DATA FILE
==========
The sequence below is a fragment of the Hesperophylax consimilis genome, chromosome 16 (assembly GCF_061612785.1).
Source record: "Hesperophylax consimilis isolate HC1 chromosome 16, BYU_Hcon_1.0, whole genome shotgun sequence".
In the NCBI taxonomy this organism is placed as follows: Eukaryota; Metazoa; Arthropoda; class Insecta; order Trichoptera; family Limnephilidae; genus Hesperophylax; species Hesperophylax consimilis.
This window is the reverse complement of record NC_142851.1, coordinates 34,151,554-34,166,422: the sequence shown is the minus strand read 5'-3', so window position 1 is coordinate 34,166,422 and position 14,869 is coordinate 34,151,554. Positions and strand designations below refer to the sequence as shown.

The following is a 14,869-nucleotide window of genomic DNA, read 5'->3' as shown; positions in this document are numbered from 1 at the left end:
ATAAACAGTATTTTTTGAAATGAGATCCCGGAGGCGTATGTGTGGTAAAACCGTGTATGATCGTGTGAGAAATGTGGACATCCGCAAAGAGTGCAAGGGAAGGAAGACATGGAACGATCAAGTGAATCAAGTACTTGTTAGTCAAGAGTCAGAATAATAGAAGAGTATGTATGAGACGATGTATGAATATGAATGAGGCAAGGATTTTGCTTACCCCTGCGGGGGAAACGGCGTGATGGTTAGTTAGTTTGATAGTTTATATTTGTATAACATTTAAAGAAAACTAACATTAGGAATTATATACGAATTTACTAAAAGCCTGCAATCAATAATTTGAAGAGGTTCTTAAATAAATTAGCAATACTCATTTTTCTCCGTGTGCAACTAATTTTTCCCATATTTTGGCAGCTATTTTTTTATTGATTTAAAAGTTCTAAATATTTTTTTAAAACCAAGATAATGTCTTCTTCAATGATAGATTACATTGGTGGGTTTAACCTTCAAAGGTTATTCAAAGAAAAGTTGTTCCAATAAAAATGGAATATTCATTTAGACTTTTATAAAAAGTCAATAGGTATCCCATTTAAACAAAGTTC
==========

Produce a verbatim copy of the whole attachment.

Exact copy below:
The sequence below is a fragment of the Hesperophylax consimilis genome, chromosome 16 (assembly GCF_061612785.1).
Source record: "Hesperophylax consimilis isolate HC1 chromosome 16, BYU_Hcon_1.0, whole genome shotgun sequence".
In the NCBI taxonomy this organism is placed as follows: Eukaryota; Metazoa; Arthropoda; class Insecta; order Trichoptera; family Limnephilidae; genus Hesperophylax; species Hesperophylax consimilis.
This window is the reverse complement of record NC_142851.1, coordinates 34,151,554-34,166,422: the sequence shown is the minus strand read 5'-3', so window position 1 is coordinate 34,166,422 and position 14,869 is coordinate 34,151,554. Positions and strand designations below refer to the sequence as shown.

The following is a 14,869-nucleotide window of genomic DNA, read 5'->3' as shown; positions in this document are numbered from 1 at the left end:
ATAAACAGTATTTTTTGAAATGAGATCCCGGAGGCGTATGTGTGGTAAAACCGTGTATGATCGTGTGAGAAATGTGGACATCCGCAAAGAGTGCAAGGGAAGGAAGACATGGAACGATCAAGTGAATCAAGTACTTGTTAGTCAAGAGTCAGAATAATAGAAGAGTATGTATGAGACGATGTATGAATATGAATGAGGCAAGGATTTTGCTTACCCCTGCGGGGGAAACGGCGTGATGGTTAGTTAGTTTGATAGTTTATATTTGTATAACATTTAAAGAAAACTAACATTAGGAATTATATACGAATTTACTAAAAGCCTGCAATCAATAATTTGAAGAGGTTCTTAAATAAATTAGCAATACTCATTTTTCTCCGTGTGCAACTAATTTTTCCCATATTTTGGCAGCTATTTTTTTATTGATTTAAAAGTTCTAAATATTTTTTTAAAACCAAGATAATGTCTTCTTCAATGATAGATTACATTGGTGGGTTTAACCTTCAAAGGTTATTCAAAGAAAAGTTGTTCCAATAAAAATGGAATATTCATTTAGACTTTTATAAAAAGTCAATAGGTATCCCATTTAAACAAAGTTC